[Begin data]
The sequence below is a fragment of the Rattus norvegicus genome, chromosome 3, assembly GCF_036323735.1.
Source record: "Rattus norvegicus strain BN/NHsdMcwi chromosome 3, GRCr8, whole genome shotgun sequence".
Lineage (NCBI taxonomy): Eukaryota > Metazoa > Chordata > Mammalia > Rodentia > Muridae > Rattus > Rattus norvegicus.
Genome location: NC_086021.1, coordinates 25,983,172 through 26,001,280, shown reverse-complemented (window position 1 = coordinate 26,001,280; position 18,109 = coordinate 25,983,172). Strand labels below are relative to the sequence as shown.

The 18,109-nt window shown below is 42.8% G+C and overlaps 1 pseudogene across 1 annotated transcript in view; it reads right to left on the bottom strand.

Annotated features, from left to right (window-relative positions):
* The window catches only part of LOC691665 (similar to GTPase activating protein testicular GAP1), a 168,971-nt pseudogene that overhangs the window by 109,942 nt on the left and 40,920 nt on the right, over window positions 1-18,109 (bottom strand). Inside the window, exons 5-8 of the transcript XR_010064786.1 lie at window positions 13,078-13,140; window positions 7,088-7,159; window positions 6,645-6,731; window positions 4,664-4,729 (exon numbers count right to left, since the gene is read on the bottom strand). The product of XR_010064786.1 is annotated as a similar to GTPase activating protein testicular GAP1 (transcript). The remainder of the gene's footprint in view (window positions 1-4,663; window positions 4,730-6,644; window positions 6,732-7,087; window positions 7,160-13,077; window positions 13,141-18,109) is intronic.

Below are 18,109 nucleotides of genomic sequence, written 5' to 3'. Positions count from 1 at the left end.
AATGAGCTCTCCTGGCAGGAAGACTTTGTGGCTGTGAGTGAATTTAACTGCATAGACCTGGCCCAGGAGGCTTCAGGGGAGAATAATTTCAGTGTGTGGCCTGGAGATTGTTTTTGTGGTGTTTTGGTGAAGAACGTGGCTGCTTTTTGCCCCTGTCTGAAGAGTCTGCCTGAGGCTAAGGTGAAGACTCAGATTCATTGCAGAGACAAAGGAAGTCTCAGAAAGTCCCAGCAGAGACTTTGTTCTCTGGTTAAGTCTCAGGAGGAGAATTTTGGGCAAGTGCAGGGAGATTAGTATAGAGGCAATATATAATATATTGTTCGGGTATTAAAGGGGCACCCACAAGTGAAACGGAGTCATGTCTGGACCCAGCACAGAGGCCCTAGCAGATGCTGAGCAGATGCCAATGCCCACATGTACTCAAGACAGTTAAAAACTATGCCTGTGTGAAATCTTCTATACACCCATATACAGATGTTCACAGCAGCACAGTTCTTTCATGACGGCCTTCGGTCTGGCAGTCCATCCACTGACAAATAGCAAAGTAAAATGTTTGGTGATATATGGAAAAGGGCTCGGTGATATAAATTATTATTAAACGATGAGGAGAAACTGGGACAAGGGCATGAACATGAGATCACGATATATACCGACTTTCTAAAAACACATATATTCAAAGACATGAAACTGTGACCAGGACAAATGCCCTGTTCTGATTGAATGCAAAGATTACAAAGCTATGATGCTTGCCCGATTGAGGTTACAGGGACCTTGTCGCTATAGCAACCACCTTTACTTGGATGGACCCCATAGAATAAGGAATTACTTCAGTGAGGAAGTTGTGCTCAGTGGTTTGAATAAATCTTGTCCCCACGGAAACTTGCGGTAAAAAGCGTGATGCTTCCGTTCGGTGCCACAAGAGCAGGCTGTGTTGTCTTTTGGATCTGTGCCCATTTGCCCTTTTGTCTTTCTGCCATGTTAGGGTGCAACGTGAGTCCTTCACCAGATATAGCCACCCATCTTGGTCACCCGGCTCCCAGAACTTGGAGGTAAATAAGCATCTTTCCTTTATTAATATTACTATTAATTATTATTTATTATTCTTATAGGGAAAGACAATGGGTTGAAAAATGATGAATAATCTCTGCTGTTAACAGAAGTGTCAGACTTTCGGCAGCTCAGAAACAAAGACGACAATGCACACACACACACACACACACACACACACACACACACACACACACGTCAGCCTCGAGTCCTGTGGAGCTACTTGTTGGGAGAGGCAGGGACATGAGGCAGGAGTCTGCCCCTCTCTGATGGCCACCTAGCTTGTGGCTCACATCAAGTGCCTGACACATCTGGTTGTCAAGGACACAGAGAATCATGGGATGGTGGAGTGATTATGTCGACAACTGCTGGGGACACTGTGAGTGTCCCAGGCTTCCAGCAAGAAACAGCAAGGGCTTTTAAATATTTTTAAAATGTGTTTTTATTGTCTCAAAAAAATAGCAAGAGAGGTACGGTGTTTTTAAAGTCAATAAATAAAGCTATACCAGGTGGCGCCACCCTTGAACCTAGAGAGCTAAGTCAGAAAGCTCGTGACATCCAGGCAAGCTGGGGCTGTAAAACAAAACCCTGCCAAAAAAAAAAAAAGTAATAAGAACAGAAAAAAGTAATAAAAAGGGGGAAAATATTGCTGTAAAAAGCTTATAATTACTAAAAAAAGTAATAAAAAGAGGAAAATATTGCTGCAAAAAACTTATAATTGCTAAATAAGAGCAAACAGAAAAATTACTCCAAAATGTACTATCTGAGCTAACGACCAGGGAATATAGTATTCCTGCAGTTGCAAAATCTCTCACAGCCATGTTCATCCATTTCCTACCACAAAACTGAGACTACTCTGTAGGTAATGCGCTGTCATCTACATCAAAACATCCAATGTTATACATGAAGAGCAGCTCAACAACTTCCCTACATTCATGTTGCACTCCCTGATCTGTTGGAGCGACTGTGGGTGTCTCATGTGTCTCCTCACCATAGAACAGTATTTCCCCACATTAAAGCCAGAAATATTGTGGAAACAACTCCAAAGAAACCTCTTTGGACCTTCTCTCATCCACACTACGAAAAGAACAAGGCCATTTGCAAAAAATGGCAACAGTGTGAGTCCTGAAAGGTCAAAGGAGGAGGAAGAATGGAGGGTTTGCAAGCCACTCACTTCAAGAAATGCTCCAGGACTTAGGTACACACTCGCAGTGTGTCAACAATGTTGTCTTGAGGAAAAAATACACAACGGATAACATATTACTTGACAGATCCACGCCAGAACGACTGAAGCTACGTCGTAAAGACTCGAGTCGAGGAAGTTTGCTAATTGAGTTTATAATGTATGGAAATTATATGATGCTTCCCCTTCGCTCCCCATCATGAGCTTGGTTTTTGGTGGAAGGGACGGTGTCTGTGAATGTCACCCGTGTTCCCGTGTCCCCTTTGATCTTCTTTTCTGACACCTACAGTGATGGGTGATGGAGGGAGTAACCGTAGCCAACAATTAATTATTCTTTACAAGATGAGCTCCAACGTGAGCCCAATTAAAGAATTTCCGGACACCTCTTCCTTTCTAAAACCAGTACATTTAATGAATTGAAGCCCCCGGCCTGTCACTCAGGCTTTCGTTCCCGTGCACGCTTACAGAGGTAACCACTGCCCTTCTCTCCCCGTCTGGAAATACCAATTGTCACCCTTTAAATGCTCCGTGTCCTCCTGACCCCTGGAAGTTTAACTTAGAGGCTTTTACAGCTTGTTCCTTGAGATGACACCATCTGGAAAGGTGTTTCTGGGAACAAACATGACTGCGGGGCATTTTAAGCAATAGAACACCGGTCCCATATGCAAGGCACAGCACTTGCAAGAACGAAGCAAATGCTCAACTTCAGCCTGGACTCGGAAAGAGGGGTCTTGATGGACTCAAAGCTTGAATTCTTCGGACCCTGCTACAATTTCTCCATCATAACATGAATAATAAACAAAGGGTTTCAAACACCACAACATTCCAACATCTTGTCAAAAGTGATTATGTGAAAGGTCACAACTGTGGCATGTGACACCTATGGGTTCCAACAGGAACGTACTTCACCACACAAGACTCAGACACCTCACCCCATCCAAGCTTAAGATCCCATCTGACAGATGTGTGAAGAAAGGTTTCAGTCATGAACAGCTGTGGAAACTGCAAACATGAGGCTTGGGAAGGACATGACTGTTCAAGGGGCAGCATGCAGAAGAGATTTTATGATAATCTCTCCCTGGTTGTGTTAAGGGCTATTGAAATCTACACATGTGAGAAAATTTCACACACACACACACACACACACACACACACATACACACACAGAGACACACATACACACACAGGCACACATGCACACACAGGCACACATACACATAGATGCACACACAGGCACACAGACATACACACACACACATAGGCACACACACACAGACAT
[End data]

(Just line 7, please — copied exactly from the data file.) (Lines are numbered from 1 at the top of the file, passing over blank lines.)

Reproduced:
* The window catches only part of LOC691665 (similar to GTPase activating protein testicular GAP1), a 168,971-nt pseudogene that overhangs the window by 109,942 nt on the left and 40,920 nt on the right, over window positions 1-18,109 (bottom strand). Inside the window, exons 5-8 of the transcript XR_010064786.1 lie at window positions 13,078-13,140; window positions 7,088-7,159; window positions 6,645-6,731; window positions 4,664-4,729 (exon numbers count right to left, since the gene is read on the bottom strand). The product of XR_010064786.1 is annotated as a similar to GTPase activating protein testicular GAP1 (transcript). The remainder of the gene's footprint in view (window positions 1-4,663; window positions 4,730-6,644; window positions 6,732-7,087; window positions 7,160-13,077; window positions 13,141-18,109) is intronic.